This week is the 106th anniversary of the Triangle Shirtwaist fire[LINK1] in New York City. The fire in the Asch office building killed 146 people, mostly young women, mostly recent immigrants. Workers were trapped on the 8th, 9th and 10th floors of a high-rise factory in Greenwich Village. Fire exits were locked (to prevent theft) and the one rickety fire escape collapsed under the weight of fleeing workers. Fire trucks were useless, as their ladders only reached the 6th floor.
From our recent web readings, we offer two items that caught our eye this week: Want to know where new business opportunities lie? Get insight into trending buyer behaviors? Recent trade press articles offer some clues. In Insurance Journal, Amy O' Connor and Andrea Wells focus on five hot markets for 2017, and in PropertyCasualty360, Patricia Harman delineates 10 trends impacting the insurance industry.
We have all seen hard-working individuals who may lack legal status in America. They are mowing lawns, tending gardens, painting houses, harvesting crops, and providing day labor. They are constructing office buildings, roads and bridges. They are preparing food in restaurants and stocking shelves in grocery stores. They are everywhere and we all depend on the work they do.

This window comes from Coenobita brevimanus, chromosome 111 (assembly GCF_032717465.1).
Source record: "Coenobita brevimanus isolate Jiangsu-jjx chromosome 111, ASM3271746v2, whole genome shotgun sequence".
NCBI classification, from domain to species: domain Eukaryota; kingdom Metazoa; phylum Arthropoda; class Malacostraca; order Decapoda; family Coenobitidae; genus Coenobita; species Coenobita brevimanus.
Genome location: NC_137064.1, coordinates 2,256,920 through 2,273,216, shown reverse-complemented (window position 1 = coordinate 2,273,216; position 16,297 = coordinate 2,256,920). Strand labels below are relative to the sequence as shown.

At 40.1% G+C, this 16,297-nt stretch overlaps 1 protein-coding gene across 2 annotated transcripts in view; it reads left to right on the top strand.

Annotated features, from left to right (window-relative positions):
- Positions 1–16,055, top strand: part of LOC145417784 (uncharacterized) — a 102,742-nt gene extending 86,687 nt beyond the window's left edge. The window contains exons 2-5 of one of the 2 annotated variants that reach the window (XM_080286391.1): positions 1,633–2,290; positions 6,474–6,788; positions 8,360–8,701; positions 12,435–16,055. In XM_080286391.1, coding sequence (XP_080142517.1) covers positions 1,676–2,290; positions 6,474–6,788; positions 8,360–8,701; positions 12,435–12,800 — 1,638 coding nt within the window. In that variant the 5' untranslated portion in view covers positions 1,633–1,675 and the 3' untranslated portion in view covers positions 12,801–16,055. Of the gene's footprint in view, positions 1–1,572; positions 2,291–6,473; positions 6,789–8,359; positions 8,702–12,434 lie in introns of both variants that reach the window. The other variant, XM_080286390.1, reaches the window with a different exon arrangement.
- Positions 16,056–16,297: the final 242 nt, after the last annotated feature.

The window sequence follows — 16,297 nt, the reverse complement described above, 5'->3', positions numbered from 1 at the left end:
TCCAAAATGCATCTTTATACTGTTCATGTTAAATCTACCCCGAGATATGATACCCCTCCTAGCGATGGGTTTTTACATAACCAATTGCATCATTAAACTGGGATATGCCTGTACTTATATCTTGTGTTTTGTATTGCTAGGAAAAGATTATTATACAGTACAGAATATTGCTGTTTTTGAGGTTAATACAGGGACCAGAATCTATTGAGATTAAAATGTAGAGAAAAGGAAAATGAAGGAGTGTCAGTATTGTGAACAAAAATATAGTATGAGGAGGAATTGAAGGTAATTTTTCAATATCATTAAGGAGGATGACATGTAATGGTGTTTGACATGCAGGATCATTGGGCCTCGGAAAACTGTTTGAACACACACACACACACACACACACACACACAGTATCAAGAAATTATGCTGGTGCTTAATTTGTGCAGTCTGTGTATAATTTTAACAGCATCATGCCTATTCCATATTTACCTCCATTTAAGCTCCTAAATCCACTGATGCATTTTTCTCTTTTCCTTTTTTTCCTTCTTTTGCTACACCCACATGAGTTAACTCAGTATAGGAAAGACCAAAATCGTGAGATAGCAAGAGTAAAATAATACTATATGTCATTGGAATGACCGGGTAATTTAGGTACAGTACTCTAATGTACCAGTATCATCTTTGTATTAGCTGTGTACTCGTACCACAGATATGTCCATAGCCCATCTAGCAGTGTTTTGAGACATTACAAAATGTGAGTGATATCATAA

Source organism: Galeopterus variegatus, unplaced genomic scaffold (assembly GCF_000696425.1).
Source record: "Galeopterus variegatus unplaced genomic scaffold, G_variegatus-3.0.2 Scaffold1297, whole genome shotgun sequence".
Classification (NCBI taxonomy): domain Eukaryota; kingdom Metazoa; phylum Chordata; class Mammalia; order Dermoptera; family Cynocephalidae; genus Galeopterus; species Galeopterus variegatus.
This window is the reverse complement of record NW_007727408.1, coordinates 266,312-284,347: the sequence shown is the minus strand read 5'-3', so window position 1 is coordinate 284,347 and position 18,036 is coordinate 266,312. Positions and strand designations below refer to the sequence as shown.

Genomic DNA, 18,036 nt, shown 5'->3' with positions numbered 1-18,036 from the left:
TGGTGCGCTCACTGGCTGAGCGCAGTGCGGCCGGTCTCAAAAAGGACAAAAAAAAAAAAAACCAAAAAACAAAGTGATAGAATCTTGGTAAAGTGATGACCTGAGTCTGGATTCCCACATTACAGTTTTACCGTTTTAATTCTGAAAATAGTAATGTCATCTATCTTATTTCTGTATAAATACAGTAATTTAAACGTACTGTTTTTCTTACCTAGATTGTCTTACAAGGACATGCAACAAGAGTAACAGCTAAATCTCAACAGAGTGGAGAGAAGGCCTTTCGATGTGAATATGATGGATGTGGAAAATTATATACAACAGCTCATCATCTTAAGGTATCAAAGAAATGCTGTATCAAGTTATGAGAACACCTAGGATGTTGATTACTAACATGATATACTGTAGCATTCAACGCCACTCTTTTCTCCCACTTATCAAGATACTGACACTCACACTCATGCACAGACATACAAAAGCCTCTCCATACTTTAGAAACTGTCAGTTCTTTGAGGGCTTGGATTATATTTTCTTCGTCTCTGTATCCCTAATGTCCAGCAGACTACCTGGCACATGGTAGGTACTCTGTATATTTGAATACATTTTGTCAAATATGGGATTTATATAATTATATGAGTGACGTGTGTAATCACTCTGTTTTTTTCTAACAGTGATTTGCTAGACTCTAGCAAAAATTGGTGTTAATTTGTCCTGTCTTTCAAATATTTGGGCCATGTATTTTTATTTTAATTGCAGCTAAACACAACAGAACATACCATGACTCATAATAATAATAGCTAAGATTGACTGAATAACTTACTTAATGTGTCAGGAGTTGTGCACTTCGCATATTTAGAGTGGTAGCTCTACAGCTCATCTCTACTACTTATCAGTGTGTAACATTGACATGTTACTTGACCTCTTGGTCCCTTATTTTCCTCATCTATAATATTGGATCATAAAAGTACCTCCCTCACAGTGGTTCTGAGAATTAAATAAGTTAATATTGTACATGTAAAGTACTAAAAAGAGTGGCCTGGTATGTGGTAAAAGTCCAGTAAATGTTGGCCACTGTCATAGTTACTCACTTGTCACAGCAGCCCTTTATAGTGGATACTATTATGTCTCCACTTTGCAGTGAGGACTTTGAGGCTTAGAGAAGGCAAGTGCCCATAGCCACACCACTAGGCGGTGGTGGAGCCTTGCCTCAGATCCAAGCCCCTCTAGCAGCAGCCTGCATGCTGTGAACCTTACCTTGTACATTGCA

As we approach tax season, that old Benjamin Franklin saying comes to mind: "In this world, nothing can be said to be certain, except death and taxes." Franklin identified two things we'd rather not think about. We are nudged into thinking about taxes every year, but we'd all prefer not to think about our own demise. And if the recent survey on agency perpetuation plans is to be credited, more than half of all agency owners avoid thinking about the possibility of their own demise because they do not have succession plans in place.
At high performing agencies, sales functions are not an island inhabited by a select few. Every staff member plays an important role in furthering your brand and selling your organization. While your designated sales staff might be your primary sales ambassadors, your customer service reps are your secret weapon. Good service includes using one's expertise to solve customer problems and anticipate customer needs: in other words, selling.